segunda-feira, março 06, 2006
O acesso alargado ao TMC125
NEW DRUGS CAN SAVE LIVES; AIDS Activists Urge Tibotec to be Compassionate towards HIV Salvage Patients
NEW YORK, NY (March 6, 2006) – The AIDS Treatment Activists Coalition , seeking to expand access to new drugs for people living with HIV who have run out of treatment options, is urging Tibotec Pharmaceuticals, a subsidiary of Johnson and Johnson, to provide compassionate access to their TMC 125 non nucleoside HIV investigational drug. Compassionate access is often the difference between life and death to help those patients.
Tibotec is the first company in the battle against AIDS to have two promising new drugs simultaneously under development (TMC 114, a protease inhibitor, and TMC 125, a non-nucleoside). Access to more than one active drug has shown to improve HIV control in patients with multiple-drug resistance. In separate studies, both drugs have shown to help reduce viral replication in treatment experienced patients. A small pilot study has shown that the combination of the two can suppress the virus to undetectable levels in patients who have failed all commercially available drugs without success.
ATAC and the European Community Advisory Board (ECAB) met with Tibotec a year ago, where they requested early access to the TMC drugs in combination for those who have run out of treatment options in a separate open label study that would not expose patients to the risk of having only one active agent. Unfortunately, Tibotec decided to open a 24-week forced placebo controlled study (DUET) that provides a 50 % chance of getting TMC 114 as a sole active agent. While ATAC appreciates Tibotec’s decision to combine both of their drugs in a study, it cautions that the placebo arm will fail to help those HIV patients most in need.
“Patients that have developed HIV drug resistance to all commercially available antiretroviral medications require access to at least two new active drugs to maximize their chances for treatment response and survival,” said Nelson Vergel, a salvage patient who founded SalvageTherapies.org and board member of the AIDS Treatment Activist Coalition. “Previous studies have shown that patients that start at least two new active drugs with an optimized background therapy (OBT) had a better response than those who only started one active drug with OBT.”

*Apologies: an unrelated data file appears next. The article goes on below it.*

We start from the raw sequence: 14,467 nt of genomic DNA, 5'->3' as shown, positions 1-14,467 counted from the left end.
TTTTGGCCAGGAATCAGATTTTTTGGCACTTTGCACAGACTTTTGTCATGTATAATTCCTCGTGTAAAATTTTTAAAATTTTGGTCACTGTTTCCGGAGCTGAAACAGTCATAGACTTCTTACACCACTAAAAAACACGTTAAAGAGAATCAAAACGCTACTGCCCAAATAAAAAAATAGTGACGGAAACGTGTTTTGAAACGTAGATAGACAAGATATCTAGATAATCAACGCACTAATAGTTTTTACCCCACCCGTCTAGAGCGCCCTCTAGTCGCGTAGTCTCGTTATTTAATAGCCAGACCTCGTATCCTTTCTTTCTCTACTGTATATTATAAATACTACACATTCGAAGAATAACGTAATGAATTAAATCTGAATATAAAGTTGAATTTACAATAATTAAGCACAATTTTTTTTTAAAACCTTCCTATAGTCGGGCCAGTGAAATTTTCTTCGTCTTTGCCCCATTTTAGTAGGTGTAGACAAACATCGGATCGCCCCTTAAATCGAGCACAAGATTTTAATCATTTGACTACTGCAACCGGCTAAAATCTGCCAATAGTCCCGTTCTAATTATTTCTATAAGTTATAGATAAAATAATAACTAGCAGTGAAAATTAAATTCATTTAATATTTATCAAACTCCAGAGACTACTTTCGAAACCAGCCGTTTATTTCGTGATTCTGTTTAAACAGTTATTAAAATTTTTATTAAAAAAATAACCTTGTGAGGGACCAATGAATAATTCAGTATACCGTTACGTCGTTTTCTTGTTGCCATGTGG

Drug resistance and its impact on HIV treatment is a major concern among AIDS activists. Most often antiretroviral medications stop working as a result of drug resistance. In fact, national statistics show that at least 46 % of people failing HIV medications and 13% of newly diagnosed have drug resistance. Some estimate the number of people living with multiple drug resistance that are taking their fourth HIV drug regimen at 64,000 in the United States.
According to Rob Camp, treatment activist with the Treatment Action Group (TAG) and ATAC, “When patients do not have any active agents in their OBT, adding a new active drug to that OBT is considered to be ‘sequential’ or ‘virtual mono-therapy.’ As observed in previous POWER studies, many of the 600 patients to be randomized to Tibotec’s placebo arm will obtain some degree of viral suppression in the short term, but benefits will be short-lived and resistance to TMC 114 will emerge in the 24 week time for those with no active agent in their OBT. This problem will limit the use of TMC 114 in the future as part of a fully suppressive regimen”
The DUET studies are important clinical trials for Tibotec; they need to be completed successfully so that etravirine (TMC 125) can be approved. They are also placebo-controlled studies. This means that half of the group of patients will receive etravirine (TMC 125) and the other half will receive a placebo of TMC 125. However, patients in both groups will receive darunavir (TMC 114) and OBT (any approved nucleoside reverse transcriptase inhibitor and/or the entry inhibitor Fuzeon).
Another option soon in the horizon is Merck’s integrase inhibitor which will be available through their phase III study. Patients will be allowed to use TMC 114 in this study, but the risks of virtual monotherapy are 33%, with a 16 week roll over time if patients fail on the OBT only arm.
For more information about this and other options for patients with multiple drug resistance, visit www.salvagetherapies.org
ATAC is a national coalition of AIDS activists, many living with HIV/AIDS working together to end the AIDS epidemic by advancing research and access in HIV/AIDS. For additional information about ATAC or salvage treatment options, contact Nelson Vergel by phone at 713-539-1978, or email at email@example.com.